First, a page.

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Sudan Archives - Athena Music Album Reviews

The L.A.-based singer and violinist makes her boldest and most fully formed statement yet.

As the Greek myth goes, the goddess Athena sprang fully formed from Zeus’ forehead, wearing a suit of armor. Her purview included wisdom, the arts, wartime strategy, and cities, and she was revered as a model of righteousness and justice; her namesake city endured as a space for exploratory thought and bold ideas. The Ohio-born, Los Angeles-based Sudan Archives is the latest in a centuries-long parade of Athena enthusiasts, christening her first full-length album with the goddess’ name. The songs, her best yet, have the quality of revelation, and the album earns its namesake.


Between her 2017 self-titled EP and last year’s Sink EP, Brittney Parks—the woman behind Sudan Archives—had already exhibited palpable growth as a musician. She one-upped the looping charm of songs like “Come Meh Way” and “Paid” with the rippling lilt of “Nont for Sale” and “Escape.” Those songs now feel more like sketches against Athena. Parks keeps her toolkit of hip-hop beats, millennial R&B gloss, and self-taught fiddling inspired by Sudanese and Ghanaian traditions.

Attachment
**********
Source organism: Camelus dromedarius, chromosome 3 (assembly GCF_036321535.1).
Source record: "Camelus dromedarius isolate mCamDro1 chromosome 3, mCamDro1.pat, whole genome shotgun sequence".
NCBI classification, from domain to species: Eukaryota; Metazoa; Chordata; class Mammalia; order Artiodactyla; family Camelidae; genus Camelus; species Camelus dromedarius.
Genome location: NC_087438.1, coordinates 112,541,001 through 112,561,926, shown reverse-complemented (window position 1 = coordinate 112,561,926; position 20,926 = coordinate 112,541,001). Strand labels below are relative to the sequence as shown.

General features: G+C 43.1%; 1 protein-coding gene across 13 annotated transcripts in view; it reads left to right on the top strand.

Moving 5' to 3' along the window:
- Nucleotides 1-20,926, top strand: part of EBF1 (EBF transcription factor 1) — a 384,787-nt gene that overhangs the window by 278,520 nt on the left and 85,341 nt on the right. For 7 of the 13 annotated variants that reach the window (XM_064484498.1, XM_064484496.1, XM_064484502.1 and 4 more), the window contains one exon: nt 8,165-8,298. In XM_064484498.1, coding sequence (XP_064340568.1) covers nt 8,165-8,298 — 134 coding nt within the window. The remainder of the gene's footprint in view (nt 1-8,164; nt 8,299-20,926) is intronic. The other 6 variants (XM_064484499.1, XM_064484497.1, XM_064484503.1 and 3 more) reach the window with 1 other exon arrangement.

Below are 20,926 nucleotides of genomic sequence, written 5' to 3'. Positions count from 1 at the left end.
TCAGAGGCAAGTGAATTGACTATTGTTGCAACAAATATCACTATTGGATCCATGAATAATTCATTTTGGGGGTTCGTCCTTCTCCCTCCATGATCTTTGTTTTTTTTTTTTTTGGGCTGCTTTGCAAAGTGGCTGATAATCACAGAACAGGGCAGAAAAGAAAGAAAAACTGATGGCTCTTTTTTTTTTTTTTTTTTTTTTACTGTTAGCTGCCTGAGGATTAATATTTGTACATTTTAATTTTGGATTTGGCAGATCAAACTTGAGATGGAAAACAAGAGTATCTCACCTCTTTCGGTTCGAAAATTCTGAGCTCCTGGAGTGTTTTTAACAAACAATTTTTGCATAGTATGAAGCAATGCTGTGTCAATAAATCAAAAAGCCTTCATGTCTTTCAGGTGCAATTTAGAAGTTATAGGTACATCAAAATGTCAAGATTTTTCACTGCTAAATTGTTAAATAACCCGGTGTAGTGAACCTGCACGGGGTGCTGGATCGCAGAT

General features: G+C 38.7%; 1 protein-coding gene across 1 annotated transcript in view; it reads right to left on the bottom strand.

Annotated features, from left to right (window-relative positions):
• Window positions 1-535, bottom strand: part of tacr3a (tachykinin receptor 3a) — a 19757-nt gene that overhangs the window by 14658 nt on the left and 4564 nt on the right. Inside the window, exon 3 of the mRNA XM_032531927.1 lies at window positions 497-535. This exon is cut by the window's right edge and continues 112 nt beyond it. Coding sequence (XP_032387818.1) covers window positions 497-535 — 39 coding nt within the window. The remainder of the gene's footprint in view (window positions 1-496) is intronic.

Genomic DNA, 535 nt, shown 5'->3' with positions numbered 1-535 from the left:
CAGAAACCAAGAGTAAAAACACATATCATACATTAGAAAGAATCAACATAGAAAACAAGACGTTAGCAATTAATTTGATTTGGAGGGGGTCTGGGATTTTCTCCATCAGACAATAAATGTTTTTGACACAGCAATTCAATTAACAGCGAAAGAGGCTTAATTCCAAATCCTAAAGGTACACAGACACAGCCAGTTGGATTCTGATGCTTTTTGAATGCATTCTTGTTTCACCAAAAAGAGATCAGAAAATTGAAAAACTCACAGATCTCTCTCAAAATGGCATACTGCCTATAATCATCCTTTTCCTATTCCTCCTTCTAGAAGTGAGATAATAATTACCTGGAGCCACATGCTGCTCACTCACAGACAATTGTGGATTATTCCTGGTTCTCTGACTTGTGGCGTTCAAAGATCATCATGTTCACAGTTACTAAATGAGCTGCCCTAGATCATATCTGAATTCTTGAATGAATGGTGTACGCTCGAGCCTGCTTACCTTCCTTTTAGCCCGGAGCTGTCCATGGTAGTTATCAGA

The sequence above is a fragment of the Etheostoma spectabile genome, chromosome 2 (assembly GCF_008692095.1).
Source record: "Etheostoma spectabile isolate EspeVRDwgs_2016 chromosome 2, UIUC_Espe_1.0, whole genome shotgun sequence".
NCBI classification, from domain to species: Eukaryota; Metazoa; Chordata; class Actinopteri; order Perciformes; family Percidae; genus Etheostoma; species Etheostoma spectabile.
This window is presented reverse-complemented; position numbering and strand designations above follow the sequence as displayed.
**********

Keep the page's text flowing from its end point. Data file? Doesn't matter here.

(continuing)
On Athena, she fuses them with even greater acuity, building songs that boast an impressive depth of field. The bass scoops lower, the grooves get deeper and funkier, and the layers of her violin parts give the illusion of a full orchestra. She shares producer credits on most of her songs, joined by Washed Out’s Ernest Greene, Scottish producer Rodaidh McDonald (the XX, King Krule, Sampha) and Paul White, a London-based producer whose credits include work with Open Mike Eagle and Danny Brown. Collectively, these big-deal producers never tip the scales too far in any direction. It’s a testament to Parks’ own vision that she can work with so many producers within a single album and emerge with her singular creative voice intact.

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Within her highly synthesized songs, Parks details sumptuous natural imagery in verdant metaphors (“Iceland Moss”), and in her parallels between a youthful relationship and the unorthodox grace of sea birds on “Pelicans in the Summer.” “Glorious” feels like a prime contender for crossover —a guest verse from rapper D-8 comes and goes without any serious impact, but the track builds a stronger case for her secret-weapon capabilities as a hip-hop collaborator.

It’s a rare thrill to be able to hear an artist making leaps and bounds in their work in such a short span of time, to follow along as their explorations get deeper and weirder. Having developed a sound so distinctly her own, Parks has liberated herself from any preset expectations of genre or style. She warns listeners as much on Athena opener “Did You Know,” where her reflections on childhood ambitions to rule the world are muddled by adult insecurities. Her resolution is promising within the context of the song as much as her whole catalog: “At the end of the day, I’mma get my way.”


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About Udara Madusanka

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